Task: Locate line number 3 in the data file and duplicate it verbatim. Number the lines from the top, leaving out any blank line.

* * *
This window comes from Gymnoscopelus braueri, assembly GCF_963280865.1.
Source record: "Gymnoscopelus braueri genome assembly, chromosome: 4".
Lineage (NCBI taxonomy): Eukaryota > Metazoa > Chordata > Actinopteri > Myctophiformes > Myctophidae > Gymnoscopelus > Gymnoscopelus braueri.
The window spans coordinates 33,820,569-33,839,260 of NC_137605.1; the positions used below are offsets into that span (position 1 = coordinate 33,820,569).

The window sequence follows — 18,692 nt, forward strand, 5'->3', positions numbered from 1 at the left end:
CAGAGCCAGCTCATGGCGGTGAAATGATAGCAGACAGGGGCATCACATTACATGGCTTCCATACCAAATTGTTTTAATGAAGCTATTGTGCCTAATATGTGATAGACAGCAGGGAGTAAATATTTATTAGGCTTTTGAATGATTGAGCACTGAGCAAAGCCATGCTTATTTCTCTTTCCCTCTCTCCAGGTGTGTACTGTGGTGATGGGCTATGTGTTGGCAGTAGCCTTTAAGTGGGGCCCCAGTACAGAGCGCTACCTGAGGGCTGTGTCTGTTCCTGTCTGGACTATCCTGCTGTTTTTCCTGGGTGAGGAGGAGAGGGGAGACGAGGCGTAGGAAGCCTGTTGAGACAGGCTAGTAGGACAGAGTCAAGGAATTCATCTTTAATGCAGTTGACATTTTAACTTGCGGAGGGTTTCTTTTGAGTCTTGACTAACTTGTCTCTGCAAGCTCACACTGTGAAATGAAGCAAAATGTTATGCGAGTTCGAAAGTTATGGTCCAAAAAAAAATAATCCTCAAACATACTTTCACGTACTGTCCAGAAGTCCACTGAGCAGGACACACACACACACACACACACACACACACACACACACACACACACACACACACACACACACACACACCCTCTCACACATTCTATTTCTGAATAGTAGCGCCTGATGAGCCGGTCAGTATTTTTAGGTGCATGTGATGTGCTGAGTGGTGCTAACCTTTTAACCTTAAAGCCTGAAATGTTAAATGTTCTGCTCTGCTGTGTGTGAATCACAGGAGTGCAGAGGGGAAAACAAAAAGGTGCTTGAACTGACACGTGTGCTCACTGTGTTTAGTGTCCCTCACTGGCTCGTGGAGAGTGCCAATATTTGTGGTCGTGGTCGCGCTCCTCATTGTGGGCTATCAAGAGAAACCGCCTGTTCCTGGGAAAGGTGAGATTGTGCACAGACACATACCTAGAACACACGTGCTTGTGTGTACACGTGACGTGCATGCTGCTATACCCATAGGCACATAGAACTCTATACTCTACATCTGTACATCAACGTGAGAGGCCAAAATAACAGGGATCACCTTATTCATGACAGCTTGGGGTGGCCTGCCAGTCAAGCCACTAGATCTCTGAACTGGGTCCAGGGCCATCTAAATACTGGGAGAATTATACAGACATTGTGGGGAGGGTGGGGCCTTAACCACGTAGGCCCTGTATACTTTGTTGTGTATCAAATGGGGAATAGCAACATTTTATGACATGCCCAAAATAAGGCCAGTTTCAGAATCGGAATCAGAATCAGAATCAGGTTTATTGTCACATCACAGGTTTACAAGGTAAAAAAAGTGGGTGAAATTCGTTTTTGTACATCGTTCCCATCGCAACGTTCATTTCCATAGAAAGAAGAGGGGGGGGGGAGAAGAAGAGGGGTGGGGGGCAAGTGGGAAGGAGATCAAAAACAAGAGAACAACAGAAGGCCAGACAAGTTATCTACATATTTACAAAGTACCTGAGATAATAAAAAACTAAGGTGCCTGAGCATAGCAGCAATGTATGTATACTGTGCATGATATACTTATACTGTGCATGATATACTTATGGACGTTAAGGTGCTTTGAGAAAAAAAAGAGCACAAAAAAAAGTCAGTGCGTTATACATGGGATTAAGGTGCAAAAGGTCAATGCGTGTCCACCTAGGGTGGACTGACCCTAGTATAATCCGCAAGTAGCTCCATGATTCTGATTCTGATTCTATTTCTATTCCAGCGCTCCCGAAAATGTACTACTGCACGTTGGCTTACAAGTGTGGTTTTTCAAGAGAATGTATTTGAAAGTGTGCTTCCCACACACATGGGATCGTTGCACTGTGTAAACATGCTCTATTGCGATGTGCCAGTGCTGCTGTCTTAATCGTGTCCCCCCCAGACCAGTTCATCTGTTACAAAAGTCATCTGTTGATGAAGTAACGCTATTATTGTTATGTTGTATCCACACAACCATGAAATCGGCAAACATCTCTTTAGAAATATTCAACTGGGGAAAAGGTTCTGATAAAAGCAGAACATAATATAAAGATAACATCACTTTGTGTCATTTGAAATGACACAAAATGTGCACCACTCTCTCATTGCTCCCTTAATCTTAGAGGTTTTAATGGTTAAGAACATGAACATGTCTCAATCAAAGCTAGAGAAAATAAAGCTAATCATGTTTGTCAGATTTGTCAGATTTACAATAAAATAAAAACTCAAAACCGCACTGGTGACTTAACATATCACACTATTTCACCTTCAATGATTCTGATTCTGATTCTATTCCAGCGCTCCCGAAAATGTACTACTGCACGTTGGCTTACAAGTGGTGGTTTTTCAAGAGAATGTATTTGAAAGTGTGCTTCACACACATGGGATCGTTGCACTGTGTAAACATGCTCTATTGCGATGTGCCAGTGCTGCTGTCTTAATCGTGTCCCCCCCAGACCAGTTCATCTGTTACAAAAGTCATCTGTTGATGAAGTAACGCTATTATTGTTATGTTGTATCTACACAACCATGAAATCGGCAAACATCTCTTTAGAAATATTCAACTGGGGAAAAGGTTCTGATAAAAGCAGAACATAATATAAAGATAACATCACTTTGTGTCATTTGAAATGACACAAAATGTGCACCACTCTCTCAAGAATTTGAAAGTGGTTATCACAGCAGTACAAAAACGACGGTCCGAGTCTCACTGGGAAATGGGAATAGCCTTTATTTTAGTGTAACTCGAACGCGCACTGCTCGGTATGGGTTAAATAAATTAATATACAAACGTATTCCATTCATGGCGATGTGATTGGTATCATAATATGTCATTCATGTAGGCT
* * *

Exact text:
Lineage (NCBI taxonomy): Eukaryota > Metazoa > Chordata > Actinopteri > Myctophiformes > Myctophidae > Gymnoscopelus > Gymnoscopelus braueri.